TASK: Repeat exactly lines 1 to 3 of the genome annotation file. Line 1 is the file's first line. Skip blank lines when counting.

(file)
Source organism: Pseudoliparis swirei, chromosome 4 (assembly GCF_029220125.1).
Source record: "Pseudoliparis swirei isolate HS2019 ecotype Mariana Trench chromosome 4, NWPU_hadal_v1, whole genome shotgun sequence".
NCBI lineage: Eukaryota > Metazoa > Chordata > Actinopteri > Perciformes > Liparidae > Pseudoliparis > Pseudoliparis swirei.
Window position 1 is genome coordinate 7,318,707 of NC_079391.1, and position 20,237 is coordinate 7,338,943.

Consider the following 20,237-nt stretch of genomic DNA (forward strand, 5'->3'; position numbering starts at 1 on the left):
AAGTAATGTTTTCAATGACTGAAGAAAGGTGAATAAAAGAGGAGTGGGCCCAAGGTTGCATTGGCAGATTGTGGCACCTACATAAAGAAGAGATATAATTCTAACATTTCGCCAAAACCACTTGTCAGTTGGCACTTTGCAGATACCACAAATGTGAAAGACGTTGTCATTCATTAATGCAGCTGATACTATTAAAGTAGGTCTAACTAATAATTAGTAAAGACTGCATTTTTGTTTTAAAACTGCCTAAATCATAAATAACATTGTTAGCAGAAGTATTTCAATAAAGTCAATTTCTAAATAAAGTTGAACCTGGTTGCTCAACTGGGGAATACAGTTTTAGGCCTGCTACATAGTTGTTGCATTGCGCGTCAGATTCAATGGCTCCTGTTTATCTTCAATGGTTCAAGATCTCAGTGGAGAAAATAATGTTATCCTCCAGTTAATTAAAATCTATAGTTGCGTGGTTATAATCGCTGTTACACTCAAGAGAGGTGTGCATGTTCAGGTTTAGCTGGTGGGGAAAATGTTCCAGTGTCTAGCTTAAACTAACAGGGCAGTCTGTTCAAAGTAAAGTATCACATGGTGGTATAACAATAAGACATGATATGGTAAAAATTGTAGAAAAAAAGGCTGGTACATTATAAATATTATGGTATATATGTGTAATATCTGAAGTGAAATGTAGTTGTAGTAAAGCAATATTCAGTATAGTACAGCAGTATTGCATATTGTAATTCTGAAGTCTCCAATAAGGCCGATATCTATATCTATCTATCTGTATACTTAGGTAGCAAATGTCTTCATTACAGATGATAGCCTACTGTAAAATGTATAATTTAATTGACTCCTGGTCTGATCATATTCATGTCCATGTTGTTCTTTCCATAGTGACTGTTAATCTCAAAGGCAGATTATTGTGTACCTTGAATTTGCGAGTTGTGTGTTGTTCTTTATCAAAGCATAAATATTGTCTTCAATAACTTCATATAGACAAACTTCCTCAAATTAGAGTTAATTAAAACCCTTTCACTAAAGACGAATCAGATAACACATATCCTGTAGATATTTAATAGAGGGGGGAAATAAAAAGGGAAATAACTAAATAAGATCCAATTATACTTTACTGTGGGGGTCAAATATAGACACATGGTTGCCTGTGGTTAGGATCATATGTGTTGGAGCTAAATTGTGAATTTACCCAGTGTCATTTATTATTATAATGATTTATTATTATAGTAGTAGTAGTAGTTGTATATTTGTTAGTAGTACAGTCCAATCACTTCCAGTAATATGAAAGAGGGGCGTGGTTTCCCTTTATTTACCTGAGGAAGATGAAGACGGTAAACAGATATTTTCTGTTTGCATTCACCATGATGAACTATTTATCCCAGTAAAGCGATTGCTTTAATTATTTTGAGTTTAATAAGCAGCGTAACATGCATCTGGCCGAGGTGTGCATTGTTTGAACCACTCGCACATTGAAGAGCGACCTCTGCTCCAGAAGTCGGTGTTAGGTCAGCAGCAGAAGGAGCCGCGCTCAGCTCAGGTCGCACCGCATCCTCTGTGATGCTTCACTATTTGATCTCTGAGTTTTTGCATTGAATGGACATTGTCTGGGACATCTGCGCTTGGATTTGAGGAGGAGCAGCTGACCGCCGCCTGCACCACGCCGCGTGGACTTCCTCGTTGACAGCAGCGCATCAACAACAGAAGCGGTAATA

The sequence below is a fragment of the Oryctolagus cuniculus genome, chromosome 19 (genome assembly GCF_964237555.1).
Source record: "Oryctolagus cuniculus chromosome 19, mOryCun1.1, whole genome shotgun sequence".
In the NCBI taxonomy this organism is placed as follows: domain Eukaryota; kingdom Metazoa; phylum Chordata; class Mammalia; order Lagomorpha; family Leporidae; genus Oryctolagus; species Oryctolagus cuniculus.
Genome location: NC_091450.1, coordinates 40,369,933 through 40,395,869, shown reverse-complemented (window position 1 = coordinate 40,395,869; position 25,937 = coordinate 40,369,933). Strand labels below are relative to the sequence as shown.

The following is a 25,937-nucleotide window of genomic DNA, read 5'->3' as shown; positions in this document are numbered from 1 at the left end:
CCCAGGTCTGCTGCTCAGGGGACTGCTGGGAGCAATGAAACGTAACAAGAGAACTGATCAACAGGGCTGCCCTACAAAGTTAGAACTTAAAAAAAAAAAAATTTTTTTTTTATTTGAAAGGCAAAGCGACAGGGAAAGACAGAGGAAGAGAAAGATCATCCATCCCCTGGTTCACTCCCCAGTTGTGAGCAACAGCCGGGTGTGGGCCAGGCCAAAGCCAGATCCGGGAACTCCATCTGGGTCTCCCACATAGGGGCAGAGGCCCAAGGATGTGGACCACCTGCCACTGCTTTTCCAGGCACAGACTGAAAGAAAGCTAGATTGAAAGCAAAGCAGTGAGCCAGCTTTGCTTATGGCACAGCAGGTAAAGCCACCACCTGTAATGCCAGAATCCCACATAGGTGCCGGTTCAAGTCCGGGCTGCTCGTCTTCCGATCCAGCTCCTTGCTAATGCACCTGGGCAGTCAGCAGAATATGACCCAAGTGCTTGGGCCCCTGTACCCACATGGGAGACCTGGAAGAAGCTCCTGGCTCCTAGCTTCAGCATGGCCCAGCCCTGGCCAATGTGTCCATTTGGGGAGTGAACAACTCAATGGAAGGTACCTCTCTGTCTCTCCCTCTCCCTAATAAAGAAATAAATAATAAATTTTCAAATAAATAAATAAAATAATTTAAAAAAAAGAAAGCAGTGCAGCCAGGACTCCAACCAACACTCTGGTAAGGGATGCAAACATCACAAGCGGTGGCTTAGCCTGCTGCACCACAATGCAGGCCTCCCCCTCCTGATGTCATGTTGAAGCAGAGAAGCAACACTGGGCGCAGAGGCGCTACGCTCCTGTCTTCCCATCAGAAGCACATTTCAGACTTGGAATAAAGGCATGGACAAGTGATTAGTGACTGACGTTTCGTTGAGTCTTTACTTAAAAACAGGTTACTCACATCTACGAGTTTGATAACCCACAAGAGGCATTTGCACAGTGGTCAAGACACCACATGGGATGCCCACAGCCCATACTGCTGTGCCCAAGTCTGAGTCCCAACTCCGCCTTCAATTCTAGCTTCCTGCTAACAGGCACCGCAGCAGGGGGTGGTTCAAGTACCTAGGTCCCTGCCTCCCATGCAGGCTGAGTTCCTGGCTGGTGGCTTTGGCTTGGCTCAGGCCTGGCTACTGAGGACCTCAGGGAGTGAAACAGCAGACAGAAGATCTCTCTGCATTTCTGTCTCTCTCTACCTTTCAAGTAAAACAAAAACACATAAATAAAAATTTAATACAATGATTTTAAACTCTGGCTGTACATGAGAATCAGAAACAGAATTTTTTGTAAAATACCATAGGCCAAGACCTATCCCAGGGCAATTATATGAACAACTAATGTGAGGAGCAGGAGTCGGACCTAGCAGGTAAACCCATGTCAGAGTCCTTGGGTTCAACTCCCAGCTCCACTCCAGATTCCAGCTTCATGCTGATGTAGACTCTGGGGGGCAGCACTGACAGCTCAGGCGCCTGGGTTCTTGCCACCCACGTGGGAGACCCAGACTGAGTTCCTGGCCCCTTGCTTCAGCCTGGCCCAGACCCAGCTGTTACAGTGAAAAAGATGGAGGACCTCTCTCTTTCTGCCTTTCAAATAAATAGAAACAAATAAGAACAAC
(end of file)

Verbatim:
Source organism: Pseudoliparis swirei, chromosome 4 (assembly GCF_029220125.1).
Source record: "Pseudoliparis swirei isolate HS2019 ecotype Mariana Trench chromosome 4, NWPU_hadal_v1, whole genome shotgun sequence".
NCBI lineage: Eukaryota > Metazoa > Chordata > Actinopteri > Perciformes > Liparidae > Pseudoliparis > Pseudoliparis swirei.